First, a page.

The virtual teacher in the COVID-19 pandemic

A teacher's diary

By Kaisra Khan, secondary school science teacher and Voice Council member (personal view)

With a week's warning, life as we knew it at school ground to a halt. The daily commute, and the hustle and bustle of interactions between staff and the pupils were replaced by the concept of 'remote learning', delivered from the teachers' homes for online lessons, or packs of paper resources were posted out to pupils.

None of us could have imagined the weeks of lockdown and the eerie silence they would present in our streets. Suddenly, the air became cleaner and the sky devoid of the combustion trails of aircraft. People reported hearing birdsong! A different kind of lesson planning and delivery began....

Maintaining a routine 

Set the alarm for 07.00, a little later than the usual 06.00, a welcome extra hour in bed.

20 minutes' cycle on my exercise bike.

Shower and breakfast.

Logon to school laptop to catch up with daily emails from colleagues and parents/carers.

Check pupils' returned work, and celebrate their effort and attainment.  

Reassure them with appropriate praise, by a daily phone call.

Plan and set more lesson plans for the next day; the idea is to maintain as normal a timetabled day as possible. Make the activities fun and meaningful.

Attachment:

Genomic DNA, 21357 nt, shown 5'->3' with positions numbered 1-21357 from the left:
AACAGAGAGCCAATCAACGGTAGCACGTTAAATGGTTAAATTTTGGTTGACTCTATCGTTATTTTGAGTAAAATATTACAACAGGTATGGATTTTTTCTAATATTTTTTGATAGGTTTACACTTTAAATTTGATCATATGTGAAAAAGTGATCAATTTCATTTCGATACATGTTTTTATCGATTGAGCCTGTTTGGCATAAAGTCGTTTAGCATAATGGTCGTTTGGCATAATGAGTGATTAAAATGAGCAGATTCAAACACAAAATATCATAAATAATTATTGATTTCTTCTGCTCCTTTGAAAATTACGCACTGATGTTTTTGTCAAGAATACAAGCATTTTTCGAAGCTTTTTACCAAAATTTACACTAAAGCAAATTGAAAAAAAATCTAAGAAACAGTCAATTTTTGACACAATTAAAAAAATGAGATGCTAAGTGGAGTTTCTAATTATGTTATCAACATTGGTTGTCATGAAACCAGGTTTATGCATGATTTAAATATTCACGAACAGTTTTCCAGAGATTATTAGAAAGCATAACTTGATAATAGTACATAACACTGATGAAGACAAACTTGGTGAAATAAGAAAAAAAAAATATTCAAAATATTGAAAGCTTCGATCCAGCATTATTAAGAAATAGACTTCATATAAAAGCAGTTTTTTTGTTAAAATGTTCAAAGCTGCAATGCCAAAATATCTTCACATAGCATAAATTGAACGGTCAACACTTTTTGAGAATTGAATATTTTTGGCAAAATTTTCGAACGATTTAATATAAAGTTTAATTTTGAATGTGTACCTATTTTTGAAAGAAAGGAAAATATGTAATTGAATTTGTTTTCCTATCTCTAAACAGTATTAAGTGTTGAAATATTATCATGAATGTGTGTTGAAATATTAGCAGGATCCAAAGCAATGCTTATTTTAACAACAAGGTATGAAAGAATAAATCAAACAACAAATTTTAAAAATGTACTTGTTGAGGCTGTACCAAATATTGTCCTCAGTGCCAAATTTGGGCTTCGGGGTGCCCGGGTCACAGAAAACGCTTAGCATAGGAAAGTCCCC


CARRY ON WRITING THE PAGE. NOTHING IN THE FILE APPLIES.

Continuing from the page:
Take a 15 minute break for a quick stroll outside, maintaining safe distancing advice.

Settle down to read the latest education publication – Impact from the Chartered College of Teaching – or visit the Voice website, TES and other resources.

Lunch in the garden, enjoying the sunshine.

Quick chat with the neighbours from a 2 metre distance, which is weird.

Check if any more pupils' work has come via email, mark and comment and feedback.

Log off at the end of the normal school day.


The evenings have been a mix of quiet reflection and an opportunity to try new things. I've started sewing and knitting again.

I've made a list of friends and neighbours, so that I call two each time to keep up the laughter and to offer virtual hugs all round. Of course, family is very important too; we take turns to video call one another. 

I have found that this routine has helped me to make sense of the lockdown and it has ensured I remain positive to maintain good mental health. 

I hope that you have found my diary useful and helpful.

As the famous saying goes:

"This too shall pass!"



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